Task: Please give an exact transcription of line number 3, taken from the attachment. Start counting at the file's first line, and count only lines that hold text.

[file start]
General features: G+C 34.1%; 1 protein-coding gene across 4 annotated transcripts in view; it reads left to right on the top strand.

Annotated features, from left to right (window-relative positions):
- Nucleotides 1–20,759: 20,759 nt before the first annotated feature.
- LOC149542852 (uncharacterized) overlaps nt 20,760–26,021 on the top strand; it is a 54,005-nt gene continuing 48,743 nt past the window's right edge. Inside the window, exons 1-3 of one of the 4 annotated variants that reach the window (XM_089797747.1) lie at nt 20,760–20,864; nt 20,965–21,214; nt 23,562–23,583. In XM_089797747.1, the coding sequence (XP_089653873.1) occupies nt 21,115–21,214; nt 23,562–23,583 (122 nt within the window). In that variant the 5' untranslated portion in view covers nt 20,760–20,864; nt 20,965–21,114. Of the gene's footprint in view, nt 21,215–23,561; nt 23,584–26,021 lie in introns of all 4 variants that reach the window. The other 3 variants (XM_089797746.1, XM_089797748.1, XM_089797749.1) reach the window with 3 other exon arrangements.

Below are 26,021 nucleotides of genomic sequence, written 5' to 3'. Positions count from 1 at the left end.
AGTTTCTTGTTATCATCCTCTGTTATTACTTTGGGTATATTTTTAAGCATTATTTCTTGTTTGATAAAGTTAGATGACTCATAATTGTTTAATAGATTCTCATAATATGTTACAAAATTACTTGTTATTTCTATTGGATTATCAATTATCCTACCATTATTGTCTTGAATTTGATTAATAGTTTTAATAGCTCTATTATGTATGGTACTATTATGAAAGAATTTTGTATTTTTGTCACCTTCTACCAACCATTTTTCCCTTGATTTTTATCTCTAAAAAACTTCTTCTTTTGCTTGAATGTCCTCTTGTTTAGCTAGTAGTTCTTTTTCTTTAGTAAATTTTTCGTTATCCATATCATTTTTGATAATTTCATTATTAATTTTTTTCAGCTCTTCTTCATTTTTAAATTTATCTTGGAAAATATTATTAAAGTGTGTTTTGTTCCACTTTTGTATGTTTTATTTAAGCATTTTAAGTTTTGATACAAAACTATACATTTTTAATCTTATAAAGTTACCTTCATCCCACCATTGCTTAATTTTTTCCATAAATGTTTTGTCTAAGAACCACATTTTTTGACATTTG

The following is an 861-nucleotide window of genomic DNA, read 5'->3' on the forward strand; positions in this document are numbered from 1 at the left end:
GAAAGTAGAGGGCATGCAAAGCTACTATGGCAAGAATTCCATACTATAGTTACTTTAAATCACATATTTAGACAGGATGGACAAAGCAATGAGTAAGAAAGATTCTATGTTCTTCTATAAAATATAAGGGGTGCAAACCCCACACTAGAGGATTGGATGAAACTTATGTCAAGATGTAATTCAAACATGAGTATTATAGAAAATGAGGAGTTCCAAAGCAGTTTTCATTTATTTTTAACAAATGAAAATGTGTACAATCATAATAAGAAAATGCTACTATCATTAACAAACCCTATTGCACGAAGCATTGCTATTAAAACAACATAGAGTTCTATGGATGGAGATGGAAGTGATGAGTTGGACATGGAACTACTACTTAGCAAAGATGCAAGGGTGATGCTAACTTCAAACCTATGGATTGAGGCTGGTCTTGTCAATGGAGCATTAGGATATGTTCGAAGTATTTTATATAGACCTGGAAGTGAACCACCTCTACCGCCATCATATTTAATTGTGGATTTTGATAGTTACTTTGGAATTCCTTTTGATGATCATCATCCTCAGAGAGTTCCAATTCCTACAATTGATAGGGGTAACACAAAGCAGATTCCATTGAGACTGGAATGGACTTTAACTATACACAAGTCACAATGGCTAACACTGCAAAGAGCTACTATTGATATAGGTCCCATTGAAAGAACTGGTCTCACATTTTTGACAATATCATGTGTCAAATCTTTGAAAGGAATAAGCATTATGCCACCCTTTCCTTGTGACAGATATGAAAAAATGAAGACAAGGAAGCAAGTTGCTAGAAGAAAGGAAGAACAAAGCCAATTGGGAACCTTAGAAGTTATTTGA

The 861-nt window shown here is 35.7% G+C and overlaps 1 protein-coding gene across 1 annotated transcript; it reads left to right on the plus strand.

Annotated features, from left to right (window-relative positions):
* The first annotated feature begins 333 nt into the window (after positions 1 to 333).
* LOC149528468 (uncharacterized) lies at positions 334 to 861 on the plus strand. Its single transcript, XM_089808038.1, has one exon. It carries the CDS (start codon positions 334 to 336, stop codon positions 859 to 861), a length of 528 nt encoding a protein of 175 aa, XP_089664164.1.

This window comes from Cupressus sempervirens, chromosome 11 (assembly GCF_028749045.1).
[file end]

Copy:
- Nucleotides 1–20,759: 20,759 nt before the first annotated feature.